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Abstract Detail

Annals of Botany Lecture - Dr. David Ackerly

Ackerly, David D. [1], Jui, Ginger [1].

Pattern and process in plant trait evolution: evidence from comparative analysis.

The phenotypic and functional diversity of extant plants reflects the outcome of evolutionary processes occuring over millions of years of plant evolution. We review studies from the literature that include quantitative data on plant functional traits (e.g., leaf size, height, seed size, etc.) and molecular phylogenies with relative or time-calibrated branch lengths. Using recently developed comparative methods, we calculate patterns of phylogenetic signal and rates of trait evolution. Preliminary analyses suggest that most traits exhibit a moderate degree of signal, less than that expected under a Brownian motion model. Observed patterns are in many cases consistent with stabilizing selection models, niche filling models, and some models of bounded evolution (where traits are constrained between minimum and maximum values set by ecological constraints). We will address the biological interpretation of these contrasting models and their significance for understanding patterns of plant functional diversity.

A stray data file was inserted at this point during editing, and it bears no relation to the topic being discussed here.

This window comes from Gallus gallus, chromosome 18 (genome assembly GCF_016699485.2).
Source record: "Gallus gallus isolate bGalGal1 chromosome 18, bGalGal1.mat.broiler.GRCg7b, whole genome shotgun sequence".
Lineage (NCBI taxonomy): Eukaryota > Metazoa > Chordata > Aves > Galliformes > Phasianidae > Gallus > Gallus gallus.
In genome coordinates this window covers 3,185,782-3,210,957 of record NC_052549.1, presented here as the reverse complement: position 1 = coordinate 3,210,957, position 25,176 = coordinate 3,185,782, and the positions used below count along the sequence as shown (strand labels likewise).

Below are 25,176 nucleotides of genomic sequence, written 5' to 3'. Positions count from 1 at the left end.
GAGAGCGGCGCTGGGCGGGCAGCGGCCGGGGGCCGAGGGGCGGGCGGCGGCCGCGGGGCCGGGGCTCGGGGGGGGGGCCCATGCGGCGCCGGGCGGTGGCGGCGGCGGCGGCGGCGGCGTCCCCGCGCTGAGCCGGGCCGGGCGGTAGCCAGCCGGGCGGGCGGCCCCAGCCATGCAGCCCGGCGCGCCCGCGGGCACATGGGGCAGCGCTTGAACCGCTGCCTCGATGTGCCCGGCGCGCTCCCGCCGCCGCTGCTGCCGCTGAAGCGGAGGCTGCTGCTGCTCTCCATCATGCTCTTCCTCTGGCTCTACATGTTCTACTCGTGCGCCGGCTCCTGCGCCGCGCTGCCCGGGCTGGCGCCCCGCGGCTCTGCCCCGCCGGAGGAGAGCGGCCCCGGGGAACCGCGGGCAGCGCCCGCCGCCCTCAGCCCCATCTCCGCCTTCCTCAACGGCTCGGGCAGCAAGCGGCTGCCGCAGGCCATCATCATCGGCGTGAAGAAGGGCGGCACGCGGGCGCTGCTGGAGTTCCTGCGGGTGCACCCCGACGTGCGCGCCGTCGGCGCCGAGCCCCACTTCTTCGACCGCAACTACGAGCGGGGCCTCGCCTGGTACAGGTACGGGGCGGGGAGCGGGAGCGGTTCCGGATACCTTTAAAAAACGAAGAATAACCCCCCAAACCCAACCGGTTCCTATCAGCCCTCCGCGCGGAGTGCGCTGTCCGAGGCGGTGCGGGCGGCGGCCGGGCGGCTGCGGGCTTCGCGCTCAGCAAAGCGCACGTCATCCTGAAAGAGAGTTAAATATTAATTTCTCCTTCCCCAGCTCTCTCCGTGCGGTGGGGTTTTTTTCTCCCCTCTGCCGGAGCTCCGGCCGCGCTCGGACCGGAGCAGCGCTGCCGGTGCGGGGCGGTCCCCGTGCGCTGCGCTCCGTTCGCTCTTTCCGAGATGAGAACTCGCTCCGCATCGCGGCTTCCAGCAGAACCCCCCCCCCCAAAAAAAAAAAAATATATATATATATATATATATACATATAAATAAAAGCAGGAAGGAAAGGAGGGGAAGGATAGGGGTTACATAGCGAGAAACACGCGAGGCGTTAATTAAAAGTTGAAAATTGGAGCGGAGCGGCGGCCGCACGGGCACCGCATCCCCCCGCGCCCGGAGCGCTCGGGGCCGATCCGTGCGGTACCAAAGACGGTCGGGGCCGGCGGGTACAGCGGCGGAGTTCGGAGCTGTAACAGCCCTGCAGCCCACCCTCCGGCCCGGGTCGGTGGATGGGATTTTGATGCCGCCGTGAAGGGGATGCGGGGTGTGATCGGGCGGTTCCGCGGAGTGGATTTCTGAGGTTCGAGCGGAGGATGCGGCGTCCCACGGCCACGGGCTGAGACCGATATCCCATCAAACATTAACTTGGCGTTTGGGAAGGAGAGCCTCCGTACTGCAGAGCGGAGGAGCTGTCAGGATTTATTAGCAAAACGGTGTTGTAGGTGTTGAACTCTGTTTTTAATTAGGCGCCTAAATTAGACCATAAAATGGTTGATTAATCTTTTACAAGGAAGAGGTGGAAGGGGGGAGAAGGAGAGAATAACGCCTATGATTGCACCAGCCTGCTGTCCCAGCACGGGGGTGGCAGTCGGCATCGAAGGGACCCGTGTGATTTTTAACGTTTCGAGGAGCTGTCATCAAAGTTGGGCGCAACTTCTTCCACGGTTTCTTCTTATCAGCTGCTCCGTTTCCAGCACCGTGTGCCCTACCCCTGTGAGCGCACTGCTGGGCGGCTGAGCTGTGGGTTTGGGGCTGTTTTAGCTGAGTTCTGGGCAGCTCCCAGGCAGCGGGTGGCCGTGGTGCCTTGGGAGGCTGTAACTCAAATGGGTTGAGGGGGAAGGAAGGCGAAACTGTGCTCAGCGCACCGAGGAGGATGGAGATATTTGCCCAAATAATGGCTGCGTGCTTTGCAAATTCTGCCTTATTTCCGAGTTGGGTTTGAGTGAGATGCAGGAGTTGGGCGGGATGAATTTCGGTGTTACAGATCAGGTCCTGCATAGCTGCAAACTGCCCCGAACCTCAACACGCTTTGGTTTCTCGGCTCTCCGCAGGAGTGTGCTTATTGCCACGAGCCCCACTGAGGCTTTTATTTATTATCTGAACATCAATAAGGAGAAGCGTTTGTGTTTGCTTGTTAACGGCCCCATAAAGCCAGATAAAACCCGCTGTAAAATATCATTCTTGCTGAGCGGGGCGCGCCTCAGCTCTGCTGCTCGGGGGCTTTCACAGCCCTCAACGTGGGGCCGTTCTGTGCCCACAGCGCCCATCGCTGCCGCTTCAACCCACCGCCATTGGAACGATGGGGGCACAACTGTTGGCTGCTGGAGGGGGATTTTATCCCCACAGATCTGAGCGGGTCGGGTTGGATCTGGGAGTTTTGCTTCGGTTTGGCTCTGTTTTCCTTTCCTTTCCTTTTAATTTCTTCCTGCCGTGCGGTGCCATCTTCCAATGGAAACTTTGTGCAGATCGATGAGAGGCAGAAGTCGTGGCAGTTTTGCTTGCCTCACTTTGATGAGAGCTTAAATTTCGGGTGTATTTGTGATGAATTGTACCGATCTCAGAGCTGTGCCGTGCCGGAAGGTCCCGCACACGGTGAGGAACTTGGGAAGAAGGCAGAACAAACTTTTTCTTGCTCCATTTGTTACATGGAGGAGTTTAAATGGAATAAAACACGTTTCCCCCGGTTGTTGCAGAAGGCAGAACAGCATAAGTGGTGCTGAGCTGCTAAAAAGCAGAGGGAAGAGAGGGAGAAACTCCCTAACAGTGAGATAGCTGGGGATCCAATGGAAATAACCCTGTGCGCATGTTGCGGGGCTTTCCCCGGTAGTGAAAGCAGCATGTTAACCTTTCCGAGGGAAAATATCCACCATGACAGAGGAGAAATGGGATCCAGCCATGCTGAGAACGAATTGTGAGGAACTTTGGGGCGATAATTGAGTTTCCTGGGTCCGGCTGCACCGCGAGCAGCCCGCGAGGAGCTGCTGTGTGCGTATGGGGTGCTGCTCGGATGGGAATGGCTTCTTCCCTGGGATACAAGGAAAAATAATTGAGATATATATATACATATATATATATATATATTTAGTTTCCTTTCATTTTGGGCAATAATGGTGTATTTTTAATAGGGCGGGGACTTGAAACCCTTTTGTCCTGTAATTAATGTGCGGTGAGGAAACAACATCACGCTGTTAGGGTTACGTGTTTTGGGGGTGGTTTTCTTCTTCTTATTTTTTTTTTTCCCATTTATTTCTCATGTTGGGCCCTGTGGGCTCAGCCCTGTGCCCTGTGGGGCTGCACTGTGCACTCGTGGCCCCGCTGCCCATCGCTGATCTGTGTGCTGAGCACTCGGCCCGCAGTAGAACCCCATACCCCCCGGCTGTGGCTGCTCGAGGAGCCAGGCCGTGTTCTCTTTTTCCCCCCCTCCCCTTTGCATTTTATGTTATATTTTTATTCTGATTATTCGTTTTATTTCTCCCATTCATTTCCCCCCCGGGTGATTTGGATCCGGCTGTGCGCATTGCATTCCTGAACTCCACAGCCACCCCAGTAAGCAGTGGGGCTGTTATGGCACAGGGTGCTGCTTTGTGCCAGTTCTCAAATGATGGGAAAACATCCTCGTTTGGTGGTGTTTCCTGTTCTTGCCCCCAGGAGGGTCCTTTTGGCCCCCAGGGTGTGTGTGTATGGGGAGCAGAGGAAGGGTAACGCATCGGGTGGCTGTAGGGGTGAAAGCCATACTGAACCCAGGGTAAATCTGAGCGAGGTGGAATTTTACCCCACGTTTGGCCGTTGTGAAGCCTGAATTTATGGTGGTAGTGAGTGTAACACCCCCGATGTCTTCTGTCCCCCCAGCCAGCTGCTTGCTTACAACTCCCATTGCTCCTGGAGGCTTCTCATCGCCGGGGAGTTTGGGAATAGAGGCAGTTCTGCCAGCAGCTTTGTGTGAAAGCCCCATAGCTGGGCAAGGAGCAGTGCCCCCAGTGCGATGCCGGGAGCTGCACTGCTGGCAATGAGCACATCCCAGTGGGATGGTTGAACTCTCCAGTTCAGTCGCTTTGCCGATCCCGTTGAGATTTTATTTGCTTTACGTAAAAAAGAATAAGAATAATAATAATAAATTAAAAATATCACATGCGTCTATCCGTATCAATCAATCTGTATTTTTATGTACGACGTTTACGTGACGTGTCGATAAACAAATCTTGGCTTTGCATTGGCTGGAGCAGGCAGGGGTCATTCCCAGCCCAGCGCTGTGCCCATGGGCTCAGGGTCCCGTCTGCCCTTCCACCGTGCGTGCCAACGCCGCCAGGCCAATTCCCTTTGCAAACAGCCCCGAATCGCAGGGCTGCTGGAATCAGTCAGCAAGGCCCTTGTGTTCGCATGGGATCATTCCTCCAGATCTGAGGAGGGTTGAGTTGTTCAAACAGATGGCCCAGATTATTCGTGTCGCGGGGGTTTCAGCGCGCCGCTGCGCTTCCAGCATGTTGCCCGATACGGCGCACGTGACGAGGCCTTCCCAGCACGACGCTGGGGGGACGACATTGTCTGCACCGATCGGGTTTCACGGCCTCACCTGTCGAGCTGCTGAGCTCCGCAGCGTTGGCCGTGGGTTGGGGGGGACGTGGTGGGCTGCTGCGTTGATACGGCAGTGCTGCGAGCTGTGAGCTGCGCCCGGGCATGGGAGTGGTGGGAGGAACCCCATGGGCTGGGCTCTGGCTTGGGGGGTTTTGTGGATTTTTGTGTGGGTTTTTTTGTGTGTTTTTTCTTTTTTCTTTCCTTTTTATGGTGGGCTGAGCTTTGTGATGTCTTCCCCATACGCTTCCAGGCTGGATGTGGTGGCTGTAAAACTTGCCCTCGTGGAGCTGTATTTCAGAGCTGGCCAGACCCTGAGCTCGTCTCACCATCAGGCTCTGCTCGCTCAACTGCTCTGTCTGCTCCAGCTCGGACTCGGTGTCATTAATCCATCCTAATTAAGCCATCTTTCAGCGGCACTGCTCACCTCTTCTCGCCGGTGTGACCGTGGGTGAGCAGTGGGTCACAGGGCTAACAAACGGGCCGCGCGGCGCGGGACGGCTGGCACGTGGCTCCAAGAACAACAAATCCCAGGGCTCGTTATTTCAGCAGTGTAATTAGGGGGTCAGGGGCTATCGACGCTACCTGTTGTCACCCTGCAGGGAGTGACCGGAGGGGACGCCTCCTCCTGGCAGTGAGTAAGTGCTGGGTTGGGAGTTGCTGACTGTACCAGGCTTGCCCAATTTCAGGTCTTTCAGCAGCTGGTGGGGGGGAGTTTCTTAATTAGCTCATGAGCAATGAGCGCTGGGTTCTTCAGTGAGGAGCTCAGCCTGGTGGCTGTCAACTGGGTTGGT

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1 - University of California, Berkeley, Department of Integrative Biology, 3060 Valley Life Sciences Bldg #3140, Berkeley, California, 94720, USA

Annals of Botany Lecture.

Presentation Type: Special Presentation
Session: S2
Location: 556A/Convention Center
Date: Monday, August 2nd, 2010
Time: 11:00 AM
Number: S2001
Abstract ID:62

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